JOHN SHIRK – Today’s Q and A Segment explores the question, “What is the connection between the judgment seat of Christ and the Olympics?”
Second Corinthians 5:10 says that we must all appear before the judgment seat of Christ, that each one may receive what is due him, for the things done while in the body, whether good or bad.” Romans 14:12 says that each of us will give an account of ourselves to God.
This judgment seat of Christ is sometimes described as the Bema Seat. In Greek culture, the Bema seat was the place where the judges gave out awards after athletic competitions. This might be compared to the Olympic ceremonies where various medals are awarded to athletes.
A day is coming when believers in Christ will appear at the judgment seat of Christ to have our lives evaluated for the deeds we have done in the body. This is not a judgment to evaluate salvation. That is settled through faith in Jesus. The judgment seat of Christ will determine rewards, based on various types of faithful service.
The judgment seat of Christ is a future reality that motivates us to run for the prize of God’s lasting crown in the Year of Exploration.
JOHN SHIRK – In the Year of Exploration, today’s Reason to Believe is the dove.
This bird is a powerful symbol of the Christian faith in various ways.
The dove is a symbol of peace. After the storm in Noah’s day, it was a dove that brought back an olive branch signifying peace and the new start that God was offering the world.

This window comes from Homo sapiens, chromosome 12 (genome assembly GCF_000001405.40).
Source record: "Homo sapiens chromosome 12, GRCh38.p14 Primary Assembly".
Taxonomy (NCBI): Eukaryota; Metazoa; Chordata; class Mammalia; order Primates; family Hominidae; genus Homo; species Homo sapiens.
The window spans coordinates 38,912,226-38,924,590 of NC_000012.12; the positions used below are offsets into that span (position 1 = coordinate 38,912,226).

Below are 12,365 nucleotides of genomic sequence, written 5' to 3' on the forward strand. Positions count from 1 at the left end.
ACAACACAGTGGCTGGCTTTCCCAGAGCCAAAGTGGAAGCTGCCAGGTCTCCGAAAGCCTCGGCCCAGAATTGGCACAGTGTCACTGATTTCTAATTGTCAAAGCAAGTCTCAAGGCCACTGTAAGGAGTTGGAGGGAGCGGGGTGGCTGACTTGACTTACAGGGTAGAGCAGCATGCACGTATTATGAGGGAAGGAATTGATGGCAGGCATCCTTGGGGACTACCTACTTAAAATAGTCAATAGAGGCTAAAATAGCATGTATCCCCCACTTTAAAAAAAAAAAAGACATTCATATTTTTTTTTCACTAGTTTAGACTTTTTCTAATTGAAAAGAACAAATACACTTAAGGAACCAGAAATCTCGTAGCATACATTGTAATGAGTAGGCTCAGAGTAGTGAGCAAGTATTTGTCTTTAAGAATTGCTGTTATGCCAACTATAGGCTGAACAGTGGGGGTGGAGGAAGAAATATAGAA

The dove is a symbol of purity. Perhaps that is why Jesus instructed us to be innocent as doves as we share His gospel.
The dove is also a symbol of faithfulness. Turtle doves have a tendency to have one mate for life.
The dove is also a symbol for the Holy Spirit. At Jesus’ baptism, the Holy Spirit descended on Jesus in bodily form like a dove. Since doves tend to hover, that is probably how the Holy Spirit descended on Jesus, hovering over Him.
The characteristics of the dove highlight various dimensions of the Christian faith and are reasons to believe in God’s good news.
JOHN SHIRK – In the Year of Exploration, today’s Reason to Believe is the making of a disciple.
This process begins at the point of conversion to Christ, where faith begins to take root in the believer’s life. From that foundation, the new believer walks with Christ and learns to follow Him as Lord and Savior. As this happens, the believer in Christ grows in godly character and becomes a witness for Christ, testifying of His saving grace.
One of the compelling characteristics of the disciple’s progress is their spiritual growth, whereby they become more and more like Jesus in character. There is a reason for that.
In Luke 6:40, Jesus said, “The student is not above the teacher, but everyone who is fully trained will be like their teacher.”
The making of a disciple into the likeness of Christ is the result of adequate training from a qualified Teacher and is a reason to believe in God’s good news.
JOHN SHIRK – In the Year of Exploration, today’s Reasons to Believe are life, purpose and identity.
These three experiences of the Christian life are described in a single statement made by the Apostle Paul. When he was in Athens, he linked these experiences to a relationship with God. He said in
Acts 17:28, “In him, we live and move and have our being.”
In a relationship with God, we have life, eternally and abundantly through faith in Jesus Christ. Our spirit comes alive to God’s grace.